History and Impact of the Pesticide DDT

A crop-duster being filled with DDT insecticide

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DDT is one of the most controversial chemical compounds in recent history. It has proven effective as an insecticide, but its potent toxicity isn't limited to insects. Banned by many countries including the United States, DDT is nonetheless still used—legally or illegally—in some places.

What Is DDT?

DDT, also known as dichloro-diphenyl-trichloroethane, belongs to a class of pesticides known as organochlorides. A synthetic chemical compound that must be made in a laboratory (it doesn't occur in nature), DDT is a colorless, crystalline solid.

DDT can't be dissolved in water; it is, however, easily dissolved in organic solvents, fats, or oils. As a result of its tendency to dissolve in fats, DDT can build up in the fatty tissues of animals that are exposed to it. This accumulated build-up is known as bioaccumulation, and DDT is described by the EPA as a persistent, bio-accumulative toxin.

Because of this bioaccumulation, DDT remains in the food chain, moving from crayfish, frogs, and fish into the bodies of animals that eat them. Therefore, DDT levels are often highest in the bodies of animals near the top of the food chain, notably in predatory birds like eagles, hawks, pelicans, condors, and other meat-eating birds.


DDT also has serious health effects on humans. According to the EPA, DDT can cause liver damage including liver cancer, nervous system damage, congenital disabilities, and other reproductive harm.

A Brief History of DDT

DDT was first synthesized in 1874, but it wasn't until 1939 that Swiss biochemist Paul Hermann Müller discovered its potency as an all-purpose insecticide. For that discovery, Müller was awarded the Nobel Prize in 1948.

Before the introduction of DDT, insect-borne diseases like malaria, typhus, yellow fever, bubonic plague, and others killed untold millions of people worldwide. During World War II, the use of DDT became common among American troops who needed it to control these illnesses, especially in Italy and in tropical regions like the South Pacific.

After World War II, the use of DDT expanded as farmers discovered its effectiveness at controlling agricultural pests, and DDT became the weapon of choice in anti-malaria efforts. However, some insect populations evolved with a resistance to the insecticide.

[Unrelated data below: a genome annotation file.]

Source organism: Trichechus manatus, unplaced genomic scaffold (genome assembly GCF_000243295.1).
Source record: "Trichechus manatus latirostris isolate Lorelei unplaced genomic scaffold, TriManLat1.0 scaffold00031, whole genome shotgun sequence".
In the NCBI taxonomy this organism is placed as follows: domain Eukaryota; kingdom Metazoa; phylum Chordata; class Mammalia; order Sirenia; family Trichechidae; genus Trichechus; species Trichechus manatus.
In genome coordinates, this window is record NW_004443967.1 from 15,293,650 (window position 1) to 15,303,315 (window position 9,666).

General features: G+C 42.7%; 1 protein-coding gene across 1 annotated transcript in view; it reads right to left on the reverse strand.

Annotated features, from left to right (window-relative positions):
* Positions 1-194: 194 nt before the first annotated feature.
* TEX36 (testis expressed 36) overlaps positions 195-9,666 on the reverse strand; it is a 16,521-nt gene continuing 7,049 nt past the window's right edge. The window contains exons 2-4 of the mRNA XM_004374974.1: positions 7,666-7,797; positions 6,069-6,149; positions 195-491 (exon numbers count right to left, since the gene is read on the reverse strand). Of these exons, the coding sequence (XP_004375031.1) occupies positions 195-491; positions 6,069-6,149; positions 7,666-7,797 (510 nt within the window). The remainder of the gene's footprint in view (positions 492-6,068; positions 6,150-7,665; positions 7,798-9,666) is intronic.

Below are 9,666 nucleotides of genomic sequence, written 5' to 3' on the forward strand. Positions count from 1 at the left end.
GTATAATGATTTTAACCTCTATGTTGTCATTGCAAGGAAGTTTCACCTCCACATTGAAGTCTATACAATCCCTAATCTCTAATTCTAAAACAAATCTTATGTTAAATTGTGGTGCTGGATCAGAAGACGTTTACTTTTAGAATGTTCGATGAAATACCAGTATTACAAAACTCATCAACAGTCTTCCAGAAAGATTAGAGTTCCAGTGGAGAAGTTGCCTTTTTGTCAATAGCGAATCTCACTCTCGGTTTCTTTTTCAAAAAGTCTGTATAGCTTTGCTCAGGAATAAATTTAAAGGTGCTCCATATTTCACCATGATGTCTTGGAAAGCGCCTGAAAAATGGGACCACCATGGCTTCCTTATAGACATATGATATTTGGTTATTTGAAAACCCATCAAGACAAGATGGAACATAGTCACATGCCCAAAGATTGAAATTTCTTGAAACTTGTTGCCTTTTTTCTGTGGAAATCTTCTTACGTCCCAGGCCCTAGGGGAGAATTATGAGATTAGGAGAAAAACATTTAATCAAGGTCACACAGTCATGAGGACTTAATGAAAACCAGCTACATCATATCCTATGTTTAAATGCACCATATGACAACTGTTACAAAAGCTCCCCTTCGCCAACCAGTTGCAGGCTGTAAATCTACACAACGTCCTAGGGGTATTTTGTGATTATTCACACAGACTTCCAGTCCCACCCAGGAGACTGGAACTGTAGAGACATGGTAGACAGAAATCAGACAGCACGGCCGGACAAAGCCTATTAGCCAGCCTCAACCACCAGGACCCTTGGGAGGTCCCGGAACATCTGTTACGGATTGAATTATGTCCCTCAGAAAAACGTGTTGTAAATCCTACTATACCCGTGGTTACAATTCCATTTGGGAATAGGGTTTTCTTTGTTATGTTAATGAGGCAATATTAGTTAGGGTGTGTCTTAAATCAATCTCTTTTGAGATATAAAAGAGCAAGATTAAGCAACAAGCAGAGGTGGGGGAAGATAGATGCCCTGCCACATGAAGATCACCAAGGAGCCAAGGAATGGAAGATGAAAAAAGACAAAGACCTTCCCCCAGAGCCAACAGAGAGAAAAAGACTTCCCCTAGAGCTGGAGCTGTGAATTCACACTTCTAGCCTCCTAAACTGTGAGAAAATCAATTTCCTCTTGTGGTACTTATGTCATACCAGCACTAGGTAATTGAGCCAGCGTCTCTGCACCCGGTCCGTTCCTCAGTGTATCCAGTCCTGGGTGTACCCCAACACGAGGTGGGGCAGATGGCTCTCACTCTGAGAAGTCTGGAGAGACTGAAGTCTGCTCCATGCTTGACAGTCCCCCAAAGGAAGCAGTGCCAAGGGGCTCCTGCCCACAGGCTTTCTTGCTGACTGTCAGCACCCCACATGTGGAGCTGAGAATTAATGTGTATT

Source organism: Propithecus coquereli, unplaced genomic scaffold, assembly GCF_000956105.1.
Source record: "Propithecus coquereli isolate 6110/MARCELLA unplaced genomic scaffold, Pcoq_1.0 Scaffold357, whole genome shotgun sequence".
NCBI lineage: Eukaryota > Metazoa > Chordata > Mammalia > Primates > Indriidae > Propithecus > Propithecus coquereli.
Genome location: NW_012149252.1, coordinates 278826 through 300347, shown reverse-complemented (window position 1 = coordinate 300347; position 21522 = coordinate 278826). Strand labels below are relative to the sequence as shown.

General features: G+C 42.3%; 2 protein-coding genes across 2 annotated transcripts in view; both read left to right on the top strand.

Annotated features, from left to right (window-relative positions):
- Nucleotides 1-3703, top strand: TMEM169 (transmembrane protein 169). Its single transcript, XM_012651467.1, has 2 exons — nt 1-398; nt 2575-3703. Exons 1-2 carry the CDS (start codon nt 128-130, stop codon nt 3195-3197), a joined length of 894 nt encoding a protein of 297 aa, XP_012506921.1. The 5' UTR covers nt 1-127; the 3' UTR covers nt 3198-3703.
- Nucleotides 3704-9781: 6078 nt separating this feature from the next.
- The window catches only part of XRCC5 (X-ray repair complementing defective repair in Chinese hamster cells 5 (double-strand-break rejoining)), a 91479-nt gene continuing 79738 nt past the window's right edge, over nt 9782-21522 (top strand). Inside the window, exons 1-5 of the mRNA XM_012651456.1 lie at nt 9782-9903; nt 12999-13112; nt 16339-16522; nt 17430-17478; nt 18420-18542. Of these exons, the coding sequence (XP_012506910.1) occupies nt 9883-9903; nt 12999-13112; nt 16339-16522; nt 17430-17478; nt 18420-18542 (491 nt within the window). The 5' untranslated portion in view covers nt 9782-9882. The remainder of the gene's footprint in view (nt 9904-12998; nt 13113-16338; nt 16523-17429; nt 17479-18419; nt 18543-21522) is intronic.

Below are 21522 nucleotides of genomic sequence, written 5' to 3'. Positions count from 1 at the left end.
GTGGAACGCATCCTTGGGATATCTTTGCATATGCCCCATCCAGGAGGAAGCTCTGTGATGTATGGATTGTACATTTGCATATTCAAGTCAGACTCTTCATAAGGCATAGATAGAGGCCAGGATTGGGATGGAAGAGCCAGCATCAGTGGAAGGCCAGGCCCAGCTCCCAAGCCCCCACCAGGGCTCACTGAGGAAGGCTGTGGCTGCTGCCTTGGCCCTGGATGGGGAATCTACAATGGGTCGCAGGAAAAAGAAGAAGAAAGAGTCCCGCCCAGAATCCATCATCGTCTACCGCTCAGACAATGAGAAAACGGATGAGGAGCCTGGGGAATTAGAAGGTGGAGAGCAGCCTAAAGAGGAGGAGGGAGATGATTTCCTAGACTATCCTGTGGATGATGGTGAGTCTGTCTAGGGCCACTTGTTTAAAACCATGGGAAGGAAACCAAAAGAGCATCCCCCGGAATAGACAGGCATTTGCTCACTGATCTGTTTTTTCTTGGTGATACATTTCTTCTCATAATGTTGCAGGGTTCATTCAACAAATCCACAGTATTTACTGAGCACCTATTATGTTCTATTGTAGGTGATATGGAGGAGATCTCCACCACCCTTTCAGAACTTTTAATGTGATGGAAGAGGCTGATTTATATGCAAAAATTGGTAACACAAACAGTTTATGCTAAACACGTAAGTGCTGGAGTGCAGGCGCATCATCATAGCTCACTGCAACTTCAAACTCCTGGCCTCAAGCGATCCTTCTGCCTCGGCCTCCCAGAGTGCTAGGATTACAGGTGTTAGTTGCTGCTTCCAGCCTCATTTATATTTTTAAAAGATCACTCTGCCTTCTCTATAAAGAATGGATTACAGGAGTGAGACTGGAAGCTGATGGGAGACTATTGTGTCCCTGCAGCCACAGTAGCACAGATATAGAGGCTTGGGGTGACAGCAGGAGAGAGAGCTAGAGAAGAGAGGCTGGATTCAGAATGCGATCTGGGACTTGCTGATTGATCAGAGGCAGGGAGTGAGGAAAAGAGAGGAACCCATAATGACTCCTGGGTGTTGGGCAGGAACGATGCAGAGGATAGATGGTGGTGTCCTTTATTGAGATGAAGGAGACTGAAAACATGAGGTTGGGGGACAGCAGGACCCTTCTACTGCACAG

Rachel Carson and "Silent Spring"

As the use of DDT spread, a handful of scientists noticed that its reckless use was causing considerable harm to wildlife populations. These scattered reports culminated in the now-famous book Silent Spring by scientist and author Rachel Carson, which describes the dangers of widespread pesticide use. The book's title comes from the effect DDT and other chemicals were having on songbirds, which were disappearing in some regions.

Silent Spring became a best-selling book, and its publication is often credited with the rise of the modern environmental movement. In the years that followed, scientists worldwide were reporting that birds with high levels of DDT in their bodies were laying eggs that had shells so thin they broke before hatching, causing bird populations to plunge. And the more DDT the birds had in their bodies, the thinner their eggshells.

DDT Banned Worldwide

As evidence of the harm, DDT was causing began to grow, countries worldwide started to ban the chemical or restrict its use. By 1970, Hungary, Norway, and Sweden had banned DDT, and despite overwhelming pressure from the U.S. chemical industry, the production and use of DDT were banned in the United States in 1972.

In 2004, the treaty known as the Stockholm Convention on Persistent Organic Pollutants (POPs), which was signed by 170 countries including the United States, restricted the use of DDT to emergency insect control, e.g., in the event of a malaria outbreak. In some countries, however, DDT is still regularly used for controlling mosquitoes and other insects, and it is still used in agriculture in a few places such as India and sub-Saharan Africa.